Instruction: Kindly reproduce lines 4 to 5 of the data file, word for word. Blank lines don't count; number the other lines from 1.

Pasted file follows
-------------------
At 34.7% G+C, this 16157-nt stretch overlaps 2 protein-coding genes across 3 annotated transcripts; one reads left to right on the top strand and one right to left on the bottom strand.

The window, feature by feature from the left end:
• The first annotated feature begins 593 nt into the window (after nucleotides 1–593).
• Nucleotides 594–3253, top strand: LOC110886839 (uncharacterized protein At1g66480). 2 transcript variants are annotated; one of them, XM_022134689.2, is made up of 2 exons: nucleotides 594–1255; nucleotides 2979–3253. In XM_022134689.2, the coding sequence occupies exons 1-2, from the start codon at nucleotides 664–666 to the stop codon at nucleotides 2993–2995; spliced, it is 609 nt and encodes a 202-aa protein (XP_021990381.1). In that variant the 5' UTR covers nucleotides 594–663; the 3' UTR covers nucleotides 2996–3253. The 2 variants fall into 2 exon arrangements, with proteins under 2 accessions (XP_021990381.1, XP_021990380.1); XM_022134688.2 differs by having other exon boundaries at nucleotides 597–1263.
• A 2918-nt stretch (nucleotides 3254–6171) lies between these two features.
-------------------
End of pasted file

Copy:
• Nucleotides 594–3253, top strand: LOC110886839 (uncharacterized protein At1g66480). 2 transcript variants are annotated; one of them, XM_022134689.2, is made up of 2 exons: nucleotides 594–1255; nucleotides 2979–3253. In XM_022134689.2, the coding sequence occupies exons 1-2, from the start codon at nucleotides 664–666 to the stop codon at nucleotides 2993–2995; spliced, it is 609 nt and encodes a 202-aa protein (XP_021990381.1). In that variant the 5' UTR covers nucleotides 594–663; the 3' UTR covers nucleotides 2996–3253. The 2 variants fall into 2 exon arrangements, with proteins under 2 accessions (XP_021990381.1, XP_021990380.1); XM_022134688.2 differs by having other exon boundaries at nucleotides 597–1263.
• A 2918-nt stretch (nucleotides 3254–6171) lies between these two features.